الثلاثاء 16 أبريل 2024

Straighten Your Horse for a Safer Ride over Fences

موقع أيام نيوز

According to Equine Canada Level 3 Eventing Coach Sarah Bradley Straightness refers to how the horse positions his body and his ability to use both sides of his body evenly providing even propulsion from both hind legs and carrying even weight on both front legs. Its about the riders ability to place the horses body on the line the rider wishes to travel. A horse is straight when the birds eye view shows the horses spine as being directly on the line of travel. Thus a horse on a circle is straight when it compresses the inside of its body and lengthens the outside so that its spine follows the circle.
This becomes especially important in cross country jumping in terms of the safety of both the horse and the rider.
A horse which jumps crookedly or pushes off the ground unevenly will often land unevenly Sarah says. Taking off and landing crooked puts more stress on one leg and will often lead to acute lameness problems. Also a crooked horse will often not get both front legs up square putting him at increased risk of hitting the jump and possibly having a fall.



Riding technical lines in cross country requires that the horse hold the line or track that the rider chooses which will be based on the riders decision about what is the optimal track for that horse she continues. One exercise that Sarah frequently uses to teach horses and riders to hold a line is the Offset Line.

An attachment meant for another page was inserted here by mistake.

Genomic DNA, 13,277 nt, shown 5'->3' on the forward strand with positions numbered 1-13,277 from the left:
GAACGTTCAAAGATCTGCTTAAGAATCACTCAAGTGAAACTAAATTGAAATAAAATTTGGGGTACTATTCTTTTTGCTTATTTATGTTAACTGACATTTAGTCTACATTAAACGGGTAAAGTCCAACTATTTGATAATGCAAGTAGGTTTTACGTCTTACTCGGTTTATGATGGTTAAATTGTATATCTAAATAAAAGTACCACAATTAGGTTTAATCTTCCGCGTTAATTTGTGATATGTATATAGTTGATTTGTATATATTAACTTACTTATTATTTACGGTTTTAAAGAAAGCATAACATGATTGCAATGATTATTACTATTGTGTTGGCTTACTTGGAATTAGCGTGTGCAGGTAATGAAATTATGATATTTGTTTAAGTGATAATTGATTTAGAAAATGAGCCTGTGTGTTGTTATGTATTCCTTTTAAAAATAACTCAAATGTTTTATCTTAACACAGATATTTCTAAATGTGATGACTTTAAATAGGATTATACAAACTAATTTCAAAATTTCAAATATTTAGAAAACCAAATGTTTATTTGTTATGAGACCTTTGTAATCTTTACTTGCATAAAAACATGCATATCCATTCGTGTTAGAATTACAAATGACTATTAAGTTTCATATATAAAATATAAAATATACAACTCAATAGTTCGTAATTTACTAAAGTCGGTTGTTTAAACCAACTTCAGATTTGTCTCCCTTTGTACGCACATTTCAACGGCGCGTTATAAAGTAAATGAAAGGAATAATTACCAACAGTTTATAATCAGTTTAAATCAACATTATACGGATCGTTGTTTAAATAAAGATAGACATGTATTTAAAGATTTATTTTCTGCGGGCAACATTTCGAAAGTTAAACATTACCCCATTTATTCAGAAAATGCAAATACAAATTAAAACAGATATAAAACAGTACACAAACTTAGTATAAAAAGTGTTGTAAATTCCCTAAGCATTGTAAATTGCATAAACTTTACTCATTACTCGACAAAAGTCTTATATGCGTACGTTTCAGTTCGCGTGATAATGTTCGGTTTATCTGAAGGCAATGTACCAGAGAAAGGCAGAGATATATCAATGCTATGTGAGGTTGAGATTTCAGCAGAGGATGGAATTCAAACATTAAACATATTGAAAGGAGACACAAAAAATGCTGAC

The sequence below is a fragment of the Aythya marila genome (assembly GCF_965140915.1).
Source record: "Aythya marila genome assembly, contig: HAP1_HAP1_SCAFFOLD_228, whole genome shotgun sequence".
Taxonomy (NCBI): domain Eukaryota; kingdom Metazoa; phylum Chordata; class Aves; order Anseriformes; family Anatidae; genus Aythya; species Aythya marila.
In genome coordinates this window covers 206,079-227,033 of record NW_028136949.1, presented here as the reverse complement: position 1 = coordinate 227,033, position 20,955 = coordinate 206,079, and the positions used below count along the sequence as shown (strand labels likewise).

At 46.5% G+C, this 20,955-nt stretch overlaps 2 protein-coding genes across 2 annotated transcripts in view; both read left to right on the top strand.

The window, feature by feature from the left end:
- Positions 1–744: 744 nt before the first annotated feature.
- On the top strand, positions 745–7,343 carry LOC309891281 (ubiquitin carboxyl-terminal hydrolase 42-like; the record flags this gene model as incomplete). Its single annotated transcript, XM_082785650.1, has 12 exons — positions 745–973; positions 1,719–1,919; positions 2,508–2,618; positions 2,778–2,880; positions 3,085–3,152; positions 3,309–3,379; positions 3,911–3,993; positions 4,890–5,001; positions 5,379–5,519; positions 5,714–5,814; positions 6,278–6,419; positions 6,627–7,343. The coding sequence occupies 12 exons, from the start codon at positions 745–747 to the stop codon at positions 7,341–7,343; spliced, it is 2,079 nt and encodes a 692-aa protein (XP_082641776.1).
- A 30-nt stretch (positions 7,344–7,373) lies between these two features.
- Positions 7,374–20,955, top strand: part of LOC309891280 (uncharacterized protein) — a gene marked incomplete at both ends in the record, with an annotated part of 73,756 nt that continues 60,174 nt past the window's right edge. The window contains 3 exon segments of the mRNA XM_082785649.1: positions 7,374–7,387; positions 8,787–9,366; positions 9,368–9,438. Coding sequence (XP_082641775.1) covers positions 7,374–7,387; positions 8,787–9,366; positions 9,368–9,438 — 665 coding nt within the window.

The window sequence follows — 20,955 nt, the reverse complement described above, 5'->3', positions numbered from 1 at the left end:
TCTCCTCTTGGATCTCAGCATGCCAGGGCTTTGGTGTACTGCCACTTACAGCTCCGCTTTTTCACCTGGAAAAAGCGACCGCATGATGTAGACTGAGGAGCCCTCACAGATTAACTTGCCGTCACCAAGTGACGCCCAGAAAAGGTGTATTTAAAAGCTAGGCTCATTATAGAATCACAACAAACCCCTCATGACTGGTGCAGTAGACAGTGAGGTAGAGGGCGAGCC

The most common issue is for riders to drop their eyes then their shoulders and get ahead of the horses motion in the last strides before takeoff. This will result in the horse moving off the intended line or jumping off to one side says Sarah. Riders must find a line that extends beyond the jump they are coming to and keep their eyes on a focal point well beyond the jump.
Set a jump in the centre of the ring. Place one ground pole on each of the diagonal lines passing through the jump at a distance of nine feet from the jump. Proceed by riding across the diagonal and over the ground pole approaching the jump on an angle green solid line.
Sit a little deeper in the saddle and keep your hands low maintaining steady contact with the horses mouth while keeping the neck straight Sarah advises. Channel the power from the